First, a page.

Friday, May 23, 2008

europe through coffee

headed to seattle for memorial day weekend to spend three days with some very dear friends. and since it's all cloudy here today, and supposed to be cloudy and rainy in seattle (naturally), and i'm drinking a warm cup of coffee before visiting my fellow travelers, i'm thinking a lot about my semester spent traveling through europe.

coffee has always been more than a wake-up thing for me - although it is certainly that. i started drinking it in high school, and every cup from that first to the one i have at my desk as i write this has reminded me of my father. many smells remind me of him, but none more than the smell of a strong cup of coffee. so coffee is a ritual for me, a time however brief of remembering and honoring and becoming more like the person i hope to be. it's not an escape, but it is an indulgence. and it is a way of connecting - with my dad, myself, with God.

we had lots of cloudy days in europe, and many of them were spent in the pursuit of a good cup of coffee - although that desire was rarely fulfilled by anything more than an americano in a plastic water cup or nescafe pellets sprinkled into tepid water.

in london - our first stop - sarah and i would stop into caffe amici during our 10-minute class breaks. our lattes were so good that they normally cost around 6,000 pounds. lucky for us, the guy behind the bar gave us a break. it was good coffee - and some of my most fun memories from early on are of fifteen american college students crowded around two small tables across the street from our classroom, trying to prolong our time out of the room for as long as possible. the second half of class always dragged on, but we with our coffee were like heroin addicts who had just gotten their fix. we also spent our fair share of time at cafe nero, which was almost exactly like starbucks except that everything was blue on the inside.

paris, our next stay, was a surprisingly inhospitable place for those of us who wanted a cup of coffee. espresso you could find everywhere - every street corner had some dingy cafe advertising on red posters their steaming demitasses of lavazza. and you always got a chocolate with your espresso, even at 9 in the morning, which i really appreciated. but for someone whose daily regular is a medium drip from peet's, espresso doesn't suffice. i can't curl my hands around the radiant paper cup, can't sip from it delicately at first and hungrily when it cools down a bit. it's three or four gulps at most, and it's gone. or it's lingered over for three hours at a cafe table and a slice of orange, but we rarely had the time to sit and read the morning paper. many of us resorted to daily trips to the deli/florist/purveyor of hot beverages conveniently located below our hotel and next to our classroom; indeed, it was here that i first encountered that bitter, angry, sharp thing known as the americano. the man behind the counter swore up and down that it would taste just like regular coffee. i beg to differ. it was in paris, in fact, that i broke down and went to my first starbucks (the first of many lapses in promises i had made to myself at the beginning of the trip, in hopes of experiencing local culture and cuisine. after almost nonexistent hotel breakfasts and mexican food in germany and russian hot dogs, i couldn't run fast enough to the nearest mcdonald's or sbarro's - which, interestingly enough, seem to thrive abroad while totally going under in the U.S. go figure.).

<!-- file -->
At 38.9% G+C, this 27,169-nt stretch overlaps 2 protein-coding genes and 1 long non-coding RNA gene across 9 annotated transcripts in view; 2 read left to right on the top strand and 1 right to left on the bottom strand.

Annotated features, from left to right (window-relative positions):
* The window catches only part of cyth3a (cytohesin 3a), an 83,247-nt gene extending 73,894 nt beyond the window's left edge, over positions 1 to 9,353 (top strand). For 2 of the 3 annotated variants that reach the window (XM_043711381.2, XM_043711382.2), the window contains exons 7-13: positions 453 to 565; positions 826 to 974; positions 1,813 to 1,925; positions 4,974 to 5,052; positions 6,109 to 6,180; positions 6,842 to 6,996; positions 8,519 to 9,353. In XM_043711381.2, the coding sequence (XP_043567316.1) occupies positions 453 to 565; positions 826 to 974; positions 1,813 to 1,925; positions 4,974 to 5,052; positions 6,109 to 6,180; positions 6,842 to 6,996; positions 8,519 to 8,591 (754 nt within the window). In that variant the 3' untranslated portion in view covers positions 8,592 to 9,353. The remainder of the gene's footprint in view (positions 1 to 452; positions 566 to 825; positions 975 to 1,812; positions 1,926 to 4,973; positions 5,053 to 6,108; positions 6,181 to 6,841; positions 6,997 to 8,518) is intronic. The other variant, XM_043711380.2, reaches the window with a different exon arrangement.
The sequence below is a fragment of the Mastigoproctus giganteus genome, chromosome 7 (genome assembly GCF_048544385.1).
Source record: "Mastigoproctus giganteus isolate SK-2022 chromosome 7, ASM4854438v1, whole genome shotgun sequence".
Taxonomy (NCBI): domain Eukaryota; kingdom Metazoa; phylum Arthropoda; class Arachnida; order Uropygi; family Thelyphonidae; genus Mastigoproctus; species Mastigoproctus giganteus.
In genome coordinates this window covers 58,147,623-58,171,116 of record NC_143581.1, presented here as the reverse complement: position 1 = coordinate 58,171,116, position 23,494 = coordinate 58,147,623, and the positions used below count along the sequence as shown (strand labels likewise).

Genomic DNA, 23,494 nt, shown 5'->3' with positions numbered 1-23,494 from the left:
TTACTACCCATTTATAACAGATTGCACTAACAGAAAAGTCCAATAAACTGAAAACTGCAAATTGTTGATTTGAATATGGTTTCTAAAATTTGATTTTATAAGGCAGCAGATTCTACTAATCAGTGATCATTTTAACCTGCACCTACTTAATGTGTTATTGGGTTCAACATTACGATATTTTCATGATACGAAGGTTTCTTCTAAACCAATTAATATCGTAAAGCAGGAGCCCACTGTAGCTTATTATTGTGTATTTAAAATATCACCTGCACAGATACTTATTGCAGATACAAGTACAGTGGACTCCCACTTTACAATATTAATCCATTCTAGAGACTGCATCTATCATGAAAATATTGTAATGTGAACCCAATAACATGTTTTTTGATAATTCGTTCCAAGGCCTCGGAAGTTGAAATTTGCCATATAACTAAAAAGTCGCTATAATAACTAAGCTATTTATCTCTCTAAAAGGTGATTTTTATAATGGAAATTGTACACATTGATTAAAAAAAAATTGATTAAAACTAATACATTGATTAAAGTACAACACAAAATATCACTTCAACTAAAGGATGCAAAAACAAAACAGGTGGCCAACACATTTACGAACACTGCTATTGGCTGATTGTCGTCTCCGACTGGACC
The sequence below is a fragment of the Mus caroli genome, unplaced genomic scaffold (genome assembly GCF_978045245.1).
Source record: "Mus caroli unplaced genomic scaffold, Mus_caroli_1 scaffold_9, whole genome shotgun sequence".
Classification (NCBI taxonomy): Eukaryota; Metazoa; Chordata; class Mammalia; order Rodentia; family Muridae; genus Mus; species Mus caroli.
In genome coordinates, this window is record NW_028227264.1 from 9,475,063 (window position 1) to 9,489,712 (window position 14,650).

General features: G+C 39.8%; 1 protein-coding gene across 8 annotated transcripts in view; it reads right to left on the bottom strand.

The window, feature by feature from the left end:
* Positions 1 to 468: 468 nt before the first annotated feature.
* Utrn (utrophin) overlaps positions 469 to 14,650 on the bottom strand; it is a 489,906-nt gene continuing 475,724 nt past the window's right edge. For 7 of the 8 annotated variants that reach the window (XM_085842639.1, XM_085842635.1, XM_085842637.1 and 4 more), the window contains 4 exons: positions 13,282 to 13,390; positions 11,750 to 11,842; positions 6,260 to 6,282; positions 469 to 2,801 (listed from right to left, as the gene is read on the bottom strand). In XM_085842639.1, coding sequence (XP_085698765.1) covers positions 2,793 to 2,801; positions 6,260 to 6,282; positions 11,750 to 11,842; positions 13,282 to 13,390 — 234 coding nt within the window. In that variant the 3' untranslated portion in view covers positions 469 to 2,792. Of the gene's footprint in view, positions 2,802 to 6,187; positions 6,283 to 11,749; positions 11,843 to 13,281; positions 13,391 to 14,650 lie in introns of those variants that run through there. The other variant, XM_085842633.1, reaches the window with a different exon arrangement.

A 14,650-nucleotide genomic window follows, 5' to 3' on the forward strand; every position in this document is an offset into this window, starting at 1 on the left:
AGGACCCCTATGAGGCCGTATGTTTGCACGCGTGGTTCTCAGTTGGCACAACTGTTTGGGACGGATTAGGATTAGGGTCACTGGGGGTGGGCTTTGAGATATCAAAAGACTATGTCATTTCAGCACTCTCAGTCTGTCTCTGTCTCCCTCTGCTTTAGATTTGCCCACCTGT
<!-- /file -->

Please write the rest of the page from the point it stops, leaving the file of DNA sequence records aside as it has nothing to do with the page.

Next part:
russia - oh, russia. the hotel okhtinskaya (don't be fooled by the website. it was baaad) was our home in st. petersburg, and served instant coffee in the morning. along with breakfast hot dogs, which looked like those spaghetti-o things you eat when you're little. they taste nothing alike.
our hotel was situated across the neva river from st. petersburg, so each time we went into the city proper we had to take a bus several death-defying miles in such a stop-and-go manner that people were constantly losing control of their bodies and sliding all around the vehicle. i don't remember a starbucks in st. petersburg, but there was a mcdonald's that served what seemed at the time like the best coffee in the world - in a styrofoam cup, piping hot, no little coffee crystals floating around - it was brewed. never mind that it still smelled of pickles and french fry grease. it was just what we needed.